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Prof. Michael Templeton calls for adoption of “tiger worm toilets” to fight underground water pollution

Prof. Michael Templeton calls for adoption of new technologies such as “tiger worm toilets” to fight underground water pollution
Professor Michael Templeton

By: Godfred Amoaful

A Public Health Engineer at the Department of Civil and Environmental Engineering at Imperial College London, Professor Michael Templeton has called for the adoption of new technologies that align with community interests to find solutions to the sanitation crisis across Sub-Sahara Africa. 

He said the quest to attain the Sustainable Development Goals by 2030 requires a collaborative work between communities, different disciplines in the field of sanitation, institutions like the universities to draw ideas on the best practices to minimize chemical pollution of ground water. 

Professor Templeton was speaking on the topic, research to move towards sustainable sanitation for all at an occasional lecture by the Vice-Chancellor of the University of Ghana. 

He said the toilet structures developed across many African countries affect the water bed in the soil thereby polluting underground water, causing several water borne diseases among many people. Prof. Templeton suggested the application of ‘tiger worm’ a new technology in dealing with this sanitation issue, to be accepted and operated by individuals and entities

Tiger Worm Toilets, sometimes known as ‘Tiger Toilets’ or vermifilter toilets, contain composting worms inside the pit that process and digest the faeces in-situ, processing the raw sludge into vermicompost.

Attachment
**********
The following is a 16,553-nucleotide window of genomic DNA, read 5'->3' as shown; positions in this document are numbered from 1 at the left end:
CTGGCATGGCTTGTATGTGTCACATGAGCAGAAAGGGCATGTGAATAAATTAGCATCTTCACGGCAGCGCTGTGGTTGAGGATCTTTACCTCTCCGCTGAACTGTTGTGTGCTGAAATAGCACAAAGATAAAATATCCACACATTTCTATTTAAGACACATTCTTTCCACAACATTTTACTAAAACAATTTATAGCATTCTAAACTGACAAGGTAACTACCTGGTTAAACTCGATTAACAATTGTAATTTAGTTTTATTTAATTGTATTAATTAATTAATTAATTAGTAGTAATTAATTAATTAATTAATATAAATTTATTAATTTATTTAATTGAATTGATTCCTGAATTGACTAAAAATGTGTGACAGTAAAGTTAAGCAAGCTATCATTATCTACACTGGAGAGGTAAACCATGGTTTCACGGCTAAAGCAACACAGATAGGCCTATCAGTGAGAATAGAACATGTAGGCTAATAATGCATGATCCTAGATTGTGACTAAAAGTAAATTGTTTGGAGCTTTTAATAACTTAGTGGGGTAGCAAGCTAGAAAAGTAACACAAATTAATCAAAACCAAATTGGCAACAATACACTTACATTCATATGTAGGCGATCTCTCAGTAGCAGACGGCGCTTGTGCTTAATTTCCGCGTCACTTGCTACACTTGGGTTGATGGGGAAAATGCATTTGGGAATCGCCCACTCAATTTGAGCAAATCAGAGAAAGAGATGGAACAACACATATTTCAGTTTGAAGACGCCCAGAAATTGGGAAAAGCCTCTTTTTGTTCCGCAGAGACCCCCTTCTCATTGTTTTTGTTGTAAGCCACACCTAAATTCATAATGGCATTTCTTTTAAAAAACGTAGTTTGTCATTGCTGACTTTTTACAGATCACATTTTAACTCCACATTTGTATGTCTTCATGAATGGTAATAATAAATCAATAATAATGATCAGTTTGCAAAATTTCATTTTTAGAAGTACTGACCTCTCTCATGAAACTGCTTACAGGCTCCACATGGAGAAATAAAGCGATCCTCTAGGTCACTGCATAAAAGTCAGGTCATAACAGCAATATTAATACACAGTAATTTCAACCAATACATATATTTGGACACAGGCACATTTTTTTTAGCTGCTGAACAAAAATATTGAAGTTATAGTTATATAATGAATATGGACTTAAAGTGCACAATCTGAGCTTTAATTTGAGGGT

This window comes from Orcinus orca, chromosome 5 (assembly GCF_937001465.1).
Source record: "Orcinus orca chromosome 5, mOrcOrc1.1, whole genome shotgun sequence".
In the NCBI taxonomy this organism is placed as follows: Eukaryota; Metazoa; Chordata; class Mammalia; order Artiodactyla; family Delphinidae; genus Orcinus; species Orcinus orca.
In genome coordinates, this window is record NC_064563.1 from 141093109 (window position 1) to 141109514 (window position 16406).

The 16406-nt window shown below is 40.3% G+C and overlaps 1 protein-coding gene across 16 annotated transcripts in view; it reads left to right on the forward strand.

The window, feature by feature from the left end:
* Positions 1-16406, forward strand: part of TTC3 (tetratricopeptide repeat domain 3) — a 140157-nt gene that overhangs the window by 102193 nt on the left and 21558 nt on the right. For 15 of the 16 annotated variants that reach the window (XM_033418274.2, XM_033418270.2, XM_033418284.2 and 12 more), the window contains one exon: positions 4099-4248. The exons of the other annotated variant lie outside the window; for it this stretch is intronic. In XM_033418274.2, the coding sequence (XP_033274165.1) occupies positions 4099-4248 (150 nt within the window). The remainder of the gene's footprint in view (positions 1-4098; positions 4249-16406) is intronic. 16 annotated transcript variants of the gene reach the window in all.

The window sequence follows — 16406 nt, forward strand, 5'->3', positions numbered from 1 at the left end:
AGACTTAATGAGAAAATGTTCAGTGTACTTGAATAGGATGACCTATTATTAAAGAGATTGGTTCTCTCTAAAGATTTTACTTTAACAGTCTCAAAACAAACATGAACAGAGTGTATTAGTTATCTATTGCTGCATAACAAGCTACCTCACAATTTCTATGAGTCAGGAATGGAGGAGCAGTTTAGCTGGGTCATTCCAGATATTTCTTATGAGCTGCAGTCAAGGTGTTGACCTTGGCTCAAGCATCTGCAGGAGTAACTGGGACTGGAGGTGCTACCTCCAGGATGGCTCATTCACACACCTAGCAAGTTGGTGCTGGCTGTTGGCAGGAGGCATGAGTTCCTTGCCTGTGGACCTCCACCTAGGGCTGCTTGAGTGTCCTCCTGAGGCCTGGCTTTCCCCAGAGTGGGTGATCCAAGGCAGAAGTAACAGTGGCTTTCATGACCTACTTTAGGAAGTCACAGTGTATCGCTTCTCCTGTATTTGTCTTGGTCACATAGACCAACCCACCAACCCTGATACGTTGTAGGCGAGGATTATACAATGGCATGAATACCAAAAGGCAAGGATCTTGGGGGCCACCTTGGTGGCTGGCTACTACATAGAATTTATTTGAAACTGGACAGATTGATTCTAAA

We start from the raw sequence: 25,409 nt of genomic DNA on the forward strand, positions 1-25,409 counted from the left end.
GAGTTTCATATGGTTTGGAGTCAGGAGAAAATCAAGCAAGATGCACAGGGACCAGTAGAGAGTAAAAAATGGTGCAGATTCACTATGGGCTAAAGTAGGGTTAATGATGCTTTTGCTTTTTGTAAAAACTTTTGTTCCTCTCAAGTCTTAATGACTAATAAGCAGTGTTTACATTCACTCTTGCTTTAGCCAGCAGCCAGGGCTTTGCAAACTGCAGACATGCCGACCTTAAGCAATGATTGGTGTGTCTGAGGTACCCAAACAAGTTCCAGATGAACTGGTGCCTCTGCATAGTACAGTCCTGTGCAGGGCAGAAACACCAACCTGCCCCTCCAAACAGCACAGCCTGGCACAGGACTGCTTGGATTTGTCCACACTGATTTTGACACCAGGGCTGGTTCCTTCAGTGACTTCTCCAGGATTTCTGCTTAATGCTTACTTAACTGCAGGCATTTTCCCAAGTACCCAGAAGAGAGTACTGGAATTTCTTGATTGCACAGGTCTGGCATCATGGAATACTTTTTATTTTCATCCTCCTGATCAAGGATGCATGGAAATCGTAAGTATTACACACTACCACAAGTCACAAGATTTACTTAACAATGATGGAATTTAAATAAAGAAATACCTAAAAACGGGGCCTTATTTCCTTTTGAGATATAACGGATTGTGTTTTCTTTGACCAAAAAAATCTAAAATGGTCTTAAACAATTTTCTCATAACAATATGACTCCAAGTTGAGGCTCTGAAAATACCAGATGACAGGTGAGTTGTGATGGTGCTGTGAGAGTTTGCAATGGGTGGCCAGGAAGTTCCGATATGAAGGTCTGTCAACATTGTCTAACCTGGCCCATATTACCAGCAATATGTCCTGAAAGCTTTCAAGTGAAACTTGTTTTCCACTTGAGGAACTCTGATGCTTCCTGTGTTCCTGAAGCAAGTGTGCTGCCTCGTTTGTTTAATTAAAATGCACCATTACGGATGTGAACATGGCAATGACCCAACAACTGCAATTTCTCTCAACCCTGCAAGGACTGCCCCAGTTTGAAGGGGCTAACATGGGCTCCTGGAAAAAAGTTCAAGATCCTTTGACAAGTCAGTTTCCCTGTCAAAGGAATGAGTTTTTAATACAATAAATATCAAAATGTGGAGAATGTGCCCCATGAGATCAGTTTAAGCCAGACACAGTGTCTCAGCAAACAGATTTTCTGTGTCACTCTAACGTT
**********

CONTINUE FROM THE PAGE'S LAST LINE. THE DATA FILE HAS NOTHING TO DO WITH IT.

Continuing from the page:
This takes away the need for traditional desludging, as the vermicompost is simpler to remove and builds up at a slower rate. 

This can lead to a reduction of long-term operating costs and expunge the need for expensive desludging and sludge treatment infrastructure. 

Research says, a worm colony can live inside the toilet indefinitely so long as the correct environmental conditions are maintained. 

According to Professor Templeton, even though the tiger worm toilet is not recommended for flood-prone areas, the technology goes a long way to reduce schistosomiasis infections, and other underground waterborne diseases as it lowers the impacts of feaces on the underground water. 

Prof. Templeton said research work must focus on achieving any of the SDG goals, especially goals three, five, and six. This he said will create an eco-friendly environment, and help make the world a healthier and a happy place for all habitants.

“There is no one technology that is best for every situation so I think there is an important message that we need to present the options to the various communities and figure out what is the best option for them.”

“From my perspective, I think a lot of these technologies will stay a lot and a lot of people will get access to them”, he emphasized. 

In her remarks, the Vice-Chancellor of the University of Ghana, Professor Nana Aba Appiah Amfo underscored the need for partnerships, both local and international in finding solutions to issues of sanitation. She said, researchers must adopt a community engagement approach in finding solutions to certain issues.

“It is important for us to connect with our communities. We cannot continue to talk to ourselves as academics and think the research that we do will impact society. And so not just working among ourselves as academics because these relationships are deeply grounded in mutual respect will catalyst innovation, reintegrate our practices, and amplify our influence as academics”, she said 

Based on the elaboration made on collaboration, community engagements, and research geared toward achieving at least one of the SDGs, the University of Ghana will from next month launch a new research strategy that will recognize the importance of building strong partnerships with industries, government, and communities.

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